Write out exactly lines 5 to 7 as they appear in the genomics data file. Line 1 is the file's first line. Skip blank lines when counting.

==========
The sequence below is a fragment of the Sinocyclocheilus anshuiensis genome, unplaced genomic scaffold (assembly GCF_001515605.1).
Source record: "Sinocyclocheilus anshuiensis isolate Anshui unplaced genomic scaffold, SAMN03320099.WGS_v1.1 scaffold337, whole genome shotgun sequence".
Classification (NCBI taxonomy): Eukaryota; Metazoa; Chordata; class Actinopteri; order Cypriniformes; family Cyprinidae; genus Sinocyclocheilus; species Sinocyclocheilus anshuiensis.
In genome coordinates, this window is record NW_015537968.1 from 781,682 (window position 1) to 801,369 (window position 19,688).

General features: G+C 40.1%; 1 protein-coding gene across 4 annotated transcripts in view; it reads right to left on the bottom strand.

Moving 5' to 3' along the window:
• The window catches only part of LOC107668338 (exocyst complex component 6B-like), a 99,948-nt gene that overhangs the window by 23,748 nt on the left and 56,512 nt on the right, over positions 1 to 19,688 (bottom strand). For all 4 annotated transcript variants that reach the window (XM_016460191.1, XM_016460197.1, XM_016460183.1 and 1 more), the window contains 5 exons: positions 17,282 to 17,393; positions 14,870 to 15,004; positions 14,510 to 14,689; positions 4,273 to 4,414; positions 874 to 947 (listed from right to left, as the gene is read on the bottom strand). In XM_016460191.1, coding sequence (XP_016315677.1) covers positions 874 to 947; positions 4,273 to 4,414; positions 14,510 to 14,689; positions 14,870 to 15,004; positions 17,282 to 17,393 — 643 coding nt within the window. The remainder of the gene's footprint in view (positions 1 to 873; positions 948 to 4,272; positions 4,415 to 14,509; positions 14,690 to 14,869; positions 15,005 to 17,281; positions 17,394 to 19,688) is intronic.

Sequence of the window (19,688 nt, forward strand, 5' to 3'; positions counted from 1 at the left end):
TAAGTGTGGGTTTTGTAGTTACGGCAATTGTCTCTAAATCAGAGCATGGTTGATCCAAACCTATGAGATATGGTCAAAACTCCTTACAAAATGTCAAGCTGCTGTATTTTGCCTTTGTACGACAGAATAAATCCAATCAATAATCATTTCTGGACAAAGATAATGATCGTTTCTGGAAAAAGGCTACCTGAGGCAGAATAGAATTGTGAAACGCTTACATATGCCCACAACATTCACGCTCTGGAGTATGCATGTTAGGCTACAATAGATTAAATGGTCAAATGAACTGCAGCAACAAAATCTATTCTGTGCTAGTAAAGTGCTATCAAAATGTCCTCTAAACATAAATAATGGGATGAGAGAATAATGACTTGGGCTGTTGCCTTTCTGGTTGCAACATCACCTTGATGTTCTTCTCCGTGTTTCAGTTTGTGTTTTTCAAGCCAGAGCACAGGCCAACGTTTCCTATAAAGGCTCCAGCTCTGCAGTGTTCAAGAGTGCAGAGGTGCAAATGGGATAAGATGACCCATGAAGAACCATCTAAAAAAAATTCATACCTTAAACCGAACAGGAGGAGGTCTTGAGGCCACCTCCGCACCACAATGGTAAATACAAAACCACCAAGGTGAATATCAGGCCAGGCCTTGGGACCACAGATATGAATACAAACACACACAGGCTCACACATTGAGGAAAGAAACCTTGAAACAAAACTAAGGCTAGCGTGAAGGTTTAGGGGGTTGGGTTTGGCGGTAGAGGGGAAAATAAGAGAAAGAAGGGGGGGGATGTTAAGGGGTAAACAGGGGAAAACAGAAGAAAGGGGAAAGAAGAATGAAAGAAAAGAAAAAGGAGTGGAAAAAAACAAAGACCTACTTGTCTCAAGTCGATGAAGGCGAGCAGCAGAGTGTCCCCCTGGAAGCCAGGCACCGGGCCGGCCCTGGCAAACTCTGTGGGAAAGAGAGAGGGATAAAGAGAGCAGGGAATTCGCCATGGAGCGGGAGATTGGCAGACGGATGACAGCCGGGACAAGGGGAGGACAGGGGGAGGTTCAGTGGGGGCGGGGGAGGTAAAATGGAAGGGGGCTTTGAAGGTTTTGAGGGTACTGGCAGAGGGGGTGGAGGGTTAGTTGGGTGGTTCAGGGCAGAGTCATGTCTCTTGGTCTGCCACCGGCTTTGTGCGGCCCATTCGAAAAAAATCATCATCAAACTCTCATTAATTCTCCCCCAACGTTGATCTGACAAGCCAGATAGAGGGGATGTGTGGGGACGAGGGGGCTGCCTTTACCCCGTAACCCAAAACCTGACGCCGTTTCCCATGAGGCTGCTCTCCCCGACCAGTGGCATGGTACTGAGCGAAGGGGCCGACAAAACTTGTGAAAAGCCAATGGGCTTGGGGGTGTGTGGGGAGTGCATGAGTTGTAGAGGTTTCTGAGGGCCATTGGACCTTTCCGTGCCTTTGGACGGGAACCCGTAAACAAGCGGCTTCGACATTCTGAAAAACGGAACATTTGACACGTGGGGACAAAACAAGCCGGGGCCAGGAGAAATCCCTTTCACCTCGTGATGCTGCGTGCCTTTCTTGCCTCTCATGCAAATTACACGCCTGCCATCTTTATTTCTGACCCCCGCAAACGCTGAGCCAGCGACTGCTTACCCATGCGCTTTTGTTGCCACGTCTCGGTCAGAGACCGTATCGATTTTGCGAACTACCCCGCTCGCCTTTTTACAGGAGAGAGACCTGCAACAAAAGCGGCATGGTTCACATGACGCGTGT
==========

General features: G+C 40.1%; 1 protein-coding gene across 4 annotated transcripts in view; it reads right to left on the bottom strand.

Moving 5' to 3' along the window:
• The window catches only part of LOC107668338 (exocyst complex component 6B-like), a 99,948-nt gene that overhangs the window by 23,748 nt on the left and 56,512 nt on the right, over positions 1 to 19,688 (bottom strand). For all 4 annotated transcript variants that reach the window (XM_016460191.1, XM_016460197.1, XM_016460183.1 and 1 more), the window contains 5 exons: positions 17,282 to 17,393; positions 14,870 to 15,004; positions 14,510 to 14,689; positions 4,273 to 4,414; positions 874 to 947 (listed from right to left, as the gene is read on the bottom strand). In XM_016460191.1, coding sequence (XP_016315677.1) covers positions 874 to 947; positions 4,273 to 4,414; positions 14,510 to 14,689; positions 14,870 to 15,004; positions 17,282 to 17,393 — 643 coding nt within the window. The remainder of the gene's footprint in view (positions 1 to 873; positions 948 to 4,272; positions 4,415 to 14,509; positions 14,690 to 14,869; positions 15,005 to 17,281; positions 17,394 to 19,688) is intronic.